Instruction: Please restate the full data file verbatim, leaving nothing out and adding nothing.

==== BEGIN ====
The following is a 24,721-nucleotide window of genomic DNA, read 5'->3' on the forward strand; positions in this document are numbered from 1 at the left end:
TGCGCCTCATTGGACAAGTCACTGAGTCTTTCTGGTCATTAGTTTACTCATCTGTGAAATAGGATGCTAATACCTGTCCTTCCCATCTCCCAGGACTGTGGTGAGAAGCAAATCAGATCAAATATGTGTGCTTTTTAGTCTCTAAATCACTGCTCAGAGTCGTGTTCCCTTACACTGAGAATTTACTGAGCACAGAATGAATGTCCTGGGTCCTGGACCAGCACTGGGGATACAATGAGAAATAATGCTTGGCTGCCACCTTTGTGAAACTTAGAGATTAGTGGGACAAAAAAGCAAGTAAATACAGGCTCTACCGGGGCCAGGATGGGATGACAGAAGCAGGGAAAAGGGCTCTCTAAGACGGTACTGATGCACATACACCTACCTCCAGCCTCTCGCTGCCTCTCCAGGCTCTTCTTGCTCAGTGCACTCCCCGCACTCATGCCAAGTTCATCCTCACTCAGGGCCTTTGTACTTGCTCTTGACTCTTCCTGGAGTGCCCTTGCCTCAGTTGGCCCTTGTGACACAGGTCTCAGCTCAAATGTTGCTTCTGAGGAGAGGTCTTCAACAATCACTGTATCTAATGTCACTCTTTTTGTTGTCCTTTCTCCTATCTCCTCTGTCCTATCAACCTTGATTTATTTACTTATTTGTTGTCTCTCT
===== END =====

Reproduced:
The following is a 24,721-nucleotide window of genomic DNA, read 5'->3' on the forward strand; positions in this document are numbered from 1 at the left end:
TGCGCCTCATTGGACAAGTCACTGAGTCTTTCTGGTCATTAGTTTACTCATCTGTGAAATAGGATGCTAATACCTGTCCTTCCCATCTCCCAGGACTGTGGTGAGAAGCAAATCAGATCAAATATGTGTGCTTTTTAGTCTCTAAATCACTGCTCAGAGTCGTGTTCCCTTACACTGAGAATTTACTGAGCACAGAATGAATGTCCTGGGTCCTGGACCAGCACTGGGGATACAATGAGAAATAATGCTTGGCTGCCACCTTTGTGAAACTTAGAGATTAGTGGGACAAAAAAGCAAGTAAATACAGGCTCTACCGGGGCCAGGATGGGATGACAGAAGCAGGGAAAAGGGCTCTCTAAGACGGTACTGATGCACATACACCTACCTCCAGCCTCTCGCTGCCTCTCCAGGCTCTTCTTGCTCAGTGCACTCCCCGCACTCATGCCAAGTTCATCCTCACTCAGGGCCTTTGTACTTGCTCTTGACTCTTCCTGGAGTGCCCTTGCCTCAGTTGGCCCTTGTGACACAGGTCTCAGCTCAAATGTTGCTTCTGAGGAGAGGTCTTCAACAATCACTGTATCTAATGTCACTCTTTTTGTTGTCCTTTCTCCTATCTCCTCTGTCCTATCAACCTTGATTTATTTACTTATTTGTTGTCTCTCT